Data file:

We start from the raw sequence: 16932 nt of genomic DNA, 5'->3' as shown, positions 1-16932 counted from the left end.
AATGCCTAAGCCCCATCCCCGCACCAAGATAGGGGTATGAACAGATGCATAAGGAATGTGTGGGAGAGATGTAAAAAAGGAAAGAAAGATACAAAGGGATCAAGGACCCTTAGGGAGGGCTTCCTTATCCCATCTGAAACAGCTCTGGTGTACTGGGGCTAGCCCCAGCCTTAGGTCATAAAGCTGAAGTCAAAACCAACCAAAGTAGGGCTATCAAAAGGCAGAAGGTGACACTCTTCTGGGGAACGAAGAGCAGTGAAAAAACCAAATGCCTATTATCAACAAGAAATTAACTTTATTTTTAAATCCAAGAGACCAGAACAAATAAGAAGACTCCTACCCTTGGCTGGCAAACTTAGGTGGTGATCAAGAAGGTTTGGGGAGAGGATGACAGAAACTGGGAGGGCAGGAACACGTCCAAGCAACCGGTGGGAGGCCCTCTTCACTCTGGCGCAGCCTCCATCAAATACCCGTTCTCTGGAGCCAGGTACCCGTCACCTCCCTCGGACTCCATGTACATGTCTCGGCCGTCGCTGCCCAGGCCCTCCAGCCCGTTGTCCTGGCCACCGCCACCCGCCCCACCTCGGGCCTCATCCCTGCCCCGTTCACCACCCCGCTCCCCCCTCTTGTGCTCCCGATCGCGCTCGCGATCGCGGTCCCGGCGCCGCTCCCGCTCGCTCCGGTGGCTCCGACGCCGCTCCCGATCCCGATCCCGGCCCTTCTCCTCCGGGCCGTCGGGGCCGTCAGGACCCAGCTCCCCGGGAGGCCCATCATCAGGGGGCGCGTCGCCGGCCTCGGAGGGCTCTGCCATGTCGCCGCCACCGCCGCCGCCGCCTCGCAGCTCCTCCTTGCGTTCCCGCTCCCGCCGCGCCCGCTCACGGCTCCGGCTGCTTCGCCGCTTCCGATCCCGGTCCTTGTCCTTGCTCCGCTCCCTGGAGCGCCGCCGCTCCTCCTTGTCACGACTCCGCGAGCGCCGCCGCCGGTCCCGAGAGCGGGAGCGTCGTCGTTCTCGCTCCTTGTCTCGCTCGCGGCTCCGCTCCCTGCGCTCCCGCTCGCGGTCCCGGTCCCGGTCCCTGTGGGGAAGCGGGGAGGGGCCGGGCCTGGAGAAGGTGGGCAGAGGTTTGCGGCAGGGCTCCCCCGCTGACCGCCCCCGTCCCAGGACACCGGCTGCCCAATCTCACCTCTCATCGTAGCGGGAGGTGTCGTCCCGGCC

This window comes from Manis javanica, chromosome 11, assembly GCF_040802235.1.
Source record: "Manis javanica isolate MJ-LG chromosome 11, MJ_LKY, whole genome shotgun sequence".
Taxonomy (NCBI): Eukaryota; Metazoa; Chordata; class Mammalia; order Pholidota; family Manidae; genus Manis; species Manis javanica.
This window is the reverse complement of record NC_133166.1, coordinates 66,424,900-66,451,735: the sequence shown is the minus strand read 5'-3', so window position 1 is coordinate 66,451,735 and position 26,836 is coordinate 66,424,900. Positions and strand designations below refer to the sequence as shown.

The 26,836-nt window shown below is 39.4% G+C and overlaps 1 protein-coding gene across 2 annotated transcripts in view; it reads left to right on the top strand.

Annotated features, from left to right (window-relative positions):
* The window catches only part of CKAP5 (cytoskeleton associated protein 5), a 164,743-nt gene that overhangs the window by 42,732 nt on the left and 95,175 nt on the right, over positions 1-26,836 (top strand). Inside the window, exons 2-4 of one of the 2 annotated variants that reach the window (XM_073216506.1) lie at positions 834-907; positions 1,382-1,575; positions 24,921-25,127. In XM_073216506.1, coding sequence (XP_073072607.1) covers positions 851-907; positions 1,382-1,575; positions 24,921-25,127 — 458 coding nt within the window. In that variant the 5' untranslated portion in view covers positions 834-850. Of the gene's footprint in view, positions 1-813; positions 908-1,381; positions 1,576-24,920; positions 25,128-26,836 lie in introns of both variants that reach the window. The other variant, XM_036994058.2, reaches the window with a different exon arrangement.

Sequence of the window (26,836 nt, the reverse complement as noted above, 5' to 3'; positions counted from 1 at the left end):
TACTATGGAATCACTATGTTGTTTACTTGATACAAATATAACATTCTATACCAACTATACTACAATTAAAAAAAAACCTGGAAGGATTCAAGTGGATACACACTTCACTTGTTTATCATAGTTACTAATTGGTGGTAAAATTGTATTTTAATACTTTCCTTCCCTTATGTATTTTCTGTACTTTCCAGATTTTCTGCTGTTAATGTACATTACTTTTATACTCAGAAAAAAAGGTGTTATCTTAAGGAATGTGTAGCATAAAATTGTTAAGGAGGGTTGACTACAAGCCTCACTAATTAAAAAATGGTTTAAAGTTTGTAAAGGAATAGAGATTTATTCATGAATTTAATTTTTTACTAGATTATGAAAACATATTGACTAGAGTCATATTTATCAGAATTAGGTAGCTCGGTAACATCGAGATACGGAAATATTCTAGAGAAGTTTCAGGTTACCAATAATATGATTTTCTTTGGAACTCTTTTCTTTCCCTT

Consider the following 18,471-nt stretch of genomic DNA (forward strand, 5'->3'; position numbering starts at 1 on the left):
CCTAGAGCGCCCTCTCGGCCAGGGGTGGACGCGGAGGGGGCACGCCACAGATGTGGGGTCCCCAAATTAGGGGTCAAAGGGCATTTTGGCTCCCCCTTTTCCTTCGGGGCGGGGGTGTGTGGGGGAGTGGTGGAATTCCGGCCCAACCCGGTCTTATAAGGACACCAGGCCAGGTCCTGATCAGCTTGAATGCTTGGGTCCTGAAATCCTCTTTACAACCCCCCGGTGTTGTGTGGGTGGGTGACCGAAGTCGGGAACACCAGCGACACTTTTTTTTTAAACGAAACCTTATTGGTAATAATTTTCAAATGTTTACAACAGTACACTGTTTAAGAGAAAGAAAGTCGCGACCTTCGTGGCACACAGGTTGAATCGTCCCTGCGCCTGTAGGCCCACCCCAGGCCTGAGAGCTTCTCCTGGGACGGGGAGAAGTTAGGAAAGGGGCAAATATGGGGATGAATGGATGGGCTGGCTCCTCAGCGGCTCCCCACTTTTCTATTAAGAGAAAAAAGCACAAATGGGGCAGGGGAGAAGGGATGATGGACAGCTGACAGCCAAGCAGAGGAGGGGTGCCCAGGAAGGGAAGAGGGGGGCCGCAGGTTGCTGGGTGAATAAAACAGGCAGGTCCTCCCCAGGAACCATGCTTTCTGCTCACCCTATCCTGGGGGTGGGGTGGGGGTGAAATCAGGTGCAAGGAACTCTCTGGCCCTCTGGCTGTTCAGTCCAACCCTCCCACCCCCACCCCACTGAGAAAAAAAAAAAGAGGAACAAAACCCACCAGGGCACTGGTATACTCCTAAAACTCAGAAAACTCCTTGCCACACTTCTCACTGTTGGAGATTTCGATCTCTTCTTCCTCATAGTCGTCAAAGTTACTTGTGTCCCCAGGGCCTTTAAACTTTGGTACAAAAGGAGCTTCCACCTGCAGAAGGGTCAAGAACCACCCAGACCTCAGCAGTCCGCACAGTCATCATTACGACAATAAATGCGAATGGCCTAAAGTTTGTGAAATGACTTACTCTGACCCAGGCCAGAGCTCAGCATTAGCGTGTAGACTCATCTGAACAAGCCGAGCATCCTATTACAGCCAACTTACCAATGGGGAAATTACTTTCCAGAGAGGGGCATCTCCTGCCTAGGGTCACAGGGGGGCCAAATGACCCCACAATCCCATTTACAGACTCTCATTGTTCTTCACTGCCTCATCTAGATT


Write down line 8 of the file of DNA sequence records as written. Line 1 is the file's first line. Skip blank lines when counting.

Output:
Annotated features, from left to right (window-relative positions):